Last weekend for Mother’s Day, I invited my extended family over for a cookout. Grilling is about the only culinary skill I’m good for, so when the warm weather hits, I try to take advantage of it.
We had a great time, filled with laughter. No matter how overwhelmed you may feel running a landscaping business this time of year, it’s important to take a break and celebrate the loved ones in your life.
But, full disclosure, the business person in me never really shuts off, so when my wife opened the gift I gave her—a couple outfits from a nice store—and all the women said, “Oh I love their clothes but I will never go in there!” I took note.
Why? I asked. Because, they said, the store’s salespeople hound them. They’re accosted the second they set foot in the door and are offered every item for sale, no matter what they’re looking for. It’s a full-on assault.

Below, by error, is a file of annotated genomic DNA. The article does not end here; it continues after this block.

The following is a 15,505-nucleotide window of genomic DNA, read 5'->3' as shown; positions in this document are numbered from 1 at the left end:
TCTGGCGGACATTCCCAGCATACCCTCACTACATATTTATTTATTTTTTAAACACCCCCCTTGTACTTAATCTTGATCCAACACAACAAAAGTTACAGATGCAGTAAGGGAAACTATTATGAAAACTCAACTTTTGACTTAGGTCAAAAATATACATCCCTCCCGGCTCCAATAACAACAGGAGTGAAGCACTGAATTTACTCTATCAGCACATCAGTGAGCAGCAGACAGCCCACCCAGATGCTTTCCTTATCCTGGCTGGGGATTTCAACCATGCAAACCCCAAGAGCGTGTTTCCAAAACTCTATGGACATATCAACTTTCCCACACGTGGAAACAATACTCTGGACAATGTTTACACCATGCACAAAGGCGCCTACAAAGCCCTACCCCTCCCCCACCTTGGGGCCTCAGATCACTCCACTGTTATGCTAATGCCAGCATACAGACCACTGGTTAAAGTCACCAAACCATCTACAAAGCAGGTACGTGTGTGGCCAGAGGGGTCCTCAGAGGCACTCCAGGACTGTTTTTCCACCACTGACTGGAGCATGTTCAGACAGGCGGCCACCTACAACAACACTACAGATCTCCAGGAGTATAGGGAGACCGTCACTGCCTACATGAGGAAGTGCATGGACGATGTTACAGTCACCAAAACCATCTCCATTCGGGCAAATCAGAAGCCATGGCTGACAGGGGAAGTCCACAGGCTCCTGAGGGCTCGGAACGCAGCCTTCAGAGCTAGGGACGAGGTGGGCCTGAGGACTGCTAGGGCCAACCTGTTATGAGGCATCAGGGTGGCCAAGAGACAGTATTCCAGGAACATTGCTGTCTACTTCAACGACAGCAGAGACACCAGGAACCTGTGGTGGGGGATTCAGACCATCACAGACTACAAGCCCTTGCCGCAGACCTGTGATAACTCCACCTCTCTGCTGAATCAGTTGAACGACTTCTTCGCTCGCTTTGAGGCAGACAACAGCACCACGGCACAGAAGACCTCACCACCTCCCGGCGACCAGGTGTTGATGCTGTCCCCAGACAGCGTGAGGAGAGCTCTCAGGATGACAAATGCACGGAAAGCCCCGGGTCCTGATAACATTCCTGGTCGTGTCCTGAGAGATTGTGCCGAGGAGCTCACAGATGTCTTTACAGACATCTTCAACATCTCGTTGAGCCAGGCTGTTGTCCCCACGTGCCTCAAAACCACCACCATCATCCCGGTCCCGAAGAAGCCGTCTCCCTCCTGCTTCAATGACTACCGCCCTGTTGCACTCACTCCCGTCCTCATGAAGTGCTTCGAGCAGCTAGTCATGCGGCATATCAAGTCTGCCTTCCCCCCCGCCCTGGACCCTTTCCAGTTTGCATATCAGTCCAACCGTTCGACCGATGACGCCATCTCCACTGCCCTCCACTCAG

In other words, the business has a great product and a horrible sales strategy.
Don’t make this same mistake, no matter how much you want or need a sale. Instead listen closely to what your prospects and clients say they want and make sure your proposals address their requirements. Find and present the best solution for them. Make a compelling case for the unique value you’ll deliver, and then shut up and let them think about it.
If you don’t hear back, call them, but don’t pressure them. Trying to force a sale will only lead to their avoiding you, or to signing a contract they weren’t ready to sign and then resenting you for it. And that’s no way to build a relationship or succeed at business longterm.
As Bob Grover, president of Portland’s Pacific Landscape Management, one of the most impressive companies in the industry, puts it, “We don’t sell to customers; we help them buy.”